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Sukkot FAQs

1. What is Sukkot (September 20-27)?

Sukkot, a week-long Jewish Holiday that comes five days after Yom Kippur, celebrates the gathering of the harvest and commemorates the miraculous protection. Sukkot is the plural form of the Hebrew word sukkah, which means a temporary dwelling such as a tent, booth, or hut. English translations of the Bible typically refer to the holiday as the Feast of Tabernacles or Feast of Booths. The sukkah represents the temporary dwellings in which the Israelites lived while wandering in the desert after the Lord brought them out of Egypt. 

2. What are the modern traditions of Sukkot?

The main Sukkot tradition is to build a temporary structure, known as a sukkah. The sukkah can be made of different materials, although there are Jewish traditions regulating its construction to show the transient nature of the building. Each sukkah must have at least two walls, because the inhabitants must “dwell” in the structure for a week (Lev. 23:42). Tradition defines “dwelling” as eating the daily meals in the sukkah, but it is also common to sleep in the sukkah in climates and circumstances where it is possible to do so.

The top of the sukkah is covered with a natural material, such as palm fronds. The roof should allow the inhabitants to view the stars from within the sukkah, in order to remember the Israelites’ journey through the desert. It is customary to welcome guests into the sukkah to join in the celebration. Welcoming of guests recalls Abraham’s hospitality when he welcomed guests into his tent.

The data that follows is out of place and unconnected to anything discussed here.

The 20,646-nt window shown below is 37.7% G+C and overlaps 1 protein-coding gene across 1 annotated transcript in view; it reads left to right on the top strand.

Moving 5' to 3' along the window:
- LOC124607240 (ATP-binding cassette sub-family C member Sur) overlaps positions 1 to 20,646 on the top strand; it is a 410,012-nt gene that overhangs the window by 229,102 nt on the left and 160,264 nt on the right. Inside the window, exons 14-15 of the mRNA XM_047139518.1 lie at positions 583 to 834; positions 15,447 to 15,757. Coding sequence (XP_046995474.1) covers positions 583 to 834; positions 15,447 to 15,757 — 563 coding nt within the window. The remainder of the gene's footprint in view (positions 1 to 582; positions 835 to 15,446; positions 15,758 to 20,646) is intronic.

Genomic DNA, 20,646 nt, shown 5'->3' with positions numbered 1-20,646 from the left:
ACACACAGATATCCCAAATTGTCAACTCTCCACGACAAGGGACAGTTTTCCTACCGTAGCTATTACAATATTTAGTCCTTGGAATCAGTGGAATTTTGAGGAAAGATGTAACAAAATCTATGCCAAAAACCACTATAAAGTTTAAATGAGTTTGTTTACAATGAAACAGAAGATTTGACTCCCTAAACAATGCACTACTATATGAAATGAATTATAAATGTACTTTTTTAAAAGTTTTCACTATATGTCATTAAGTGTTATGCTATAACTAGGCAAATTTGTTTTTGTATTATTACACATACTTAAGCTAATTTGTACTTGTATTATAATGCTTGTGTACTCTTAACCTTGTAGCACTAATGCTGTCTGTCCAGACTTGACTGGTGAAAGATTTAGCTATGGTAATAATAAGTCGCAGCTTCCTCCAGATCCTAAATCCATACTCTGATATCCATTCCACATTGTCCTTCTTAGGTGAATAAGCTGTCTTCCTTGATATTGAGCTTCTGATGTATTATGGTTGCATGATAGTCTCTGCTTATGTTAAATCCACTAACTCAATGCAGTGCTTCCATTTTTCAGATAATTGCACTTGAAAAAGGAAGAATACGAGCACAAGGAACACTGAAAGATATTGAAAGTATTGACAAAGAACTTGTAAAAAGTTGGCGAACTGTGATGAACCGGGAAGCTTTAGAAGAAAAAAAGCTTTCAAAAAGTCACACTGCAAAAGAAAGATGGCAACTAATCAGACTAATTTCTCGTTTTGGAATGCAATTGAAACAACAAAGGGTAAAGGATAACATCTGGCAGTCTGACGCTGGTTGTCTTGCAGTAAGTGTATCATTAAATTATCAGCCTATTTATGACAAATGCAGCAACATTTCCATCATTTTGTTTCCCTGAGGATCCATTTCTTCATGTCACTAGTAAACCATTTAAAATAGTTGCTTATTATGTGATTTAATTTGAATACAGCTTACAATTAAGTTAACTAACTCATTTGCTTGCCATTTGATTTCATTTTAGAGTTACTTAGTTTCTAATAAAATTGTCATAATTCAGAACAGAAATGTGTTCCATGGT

During Sukkot, Jewish people also wave the four species the lulav and etrog.

3. What kinds of foods are eaten on Sukkot?

There are no traditional foods eaten on Sukkot except for kreplach (stuffed dumplings). Sukkot meal inspiration can come from the harvest origin of the holiday, and meals can include fresh fruits and vegetables, or other harvest-related ingredients. Of course, challah, chicken soup, and kugels are traditional Jewish foods that can be served on Sukkot (or any time of the year).

4. What are the four species of the Lulav? 

According to Jewish mysticism, each attribute of these four species, which are all bound and waved together, have a special meaning.

  • The etrog has a good taste and fragrance and represents a person with both Torah knowledge and good deeds.
  • The myrtle has a good fragrance but cannot be eaten and represents a person who does good deeds but lacks Torah wisdom.
  • The date palm is edible but has not smell and represents a person with Torah wisdom not no good deeds.
  • The willow has neither taste or smell and represents a person devoid of both positive attributes.

Useful phrases

Impress your Jewish colleagues and friends or simply stop a stranger in the street and rattle off a few of these (reasonably) easy to use phrases during Sukkot:

Chag Sameach = Happy Sukkot

Hallel = Praise+

Iulav = palm branch

Shemini Atzeret = the Eight Day of Gathering

Zman Simchateinu = the time of our rejoicing

Source: Chosen People Ministries


*The Interfaith room is located on the 3rd floor of the Gatton Student Center. 


1-Sept Tuesday Ecclesiastical Year Begins Orthodox Christian
8-Sept Tuesday Nativity of Virgin Mary Christian
14-Sept Monday Elevation of the Life Giving Cross (Holy Cross) Christian
19-20 Sept Saturday-Sunday Rosh Hashanah Jewish
21-Sept Monday Paryushana Parva Jain
23-Sept Wednesday Equinox Wicca/Pagan
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3-9 Oct Saturday-Friday Sukkot Jewish
4-Oct Sunday

St. Francis Day

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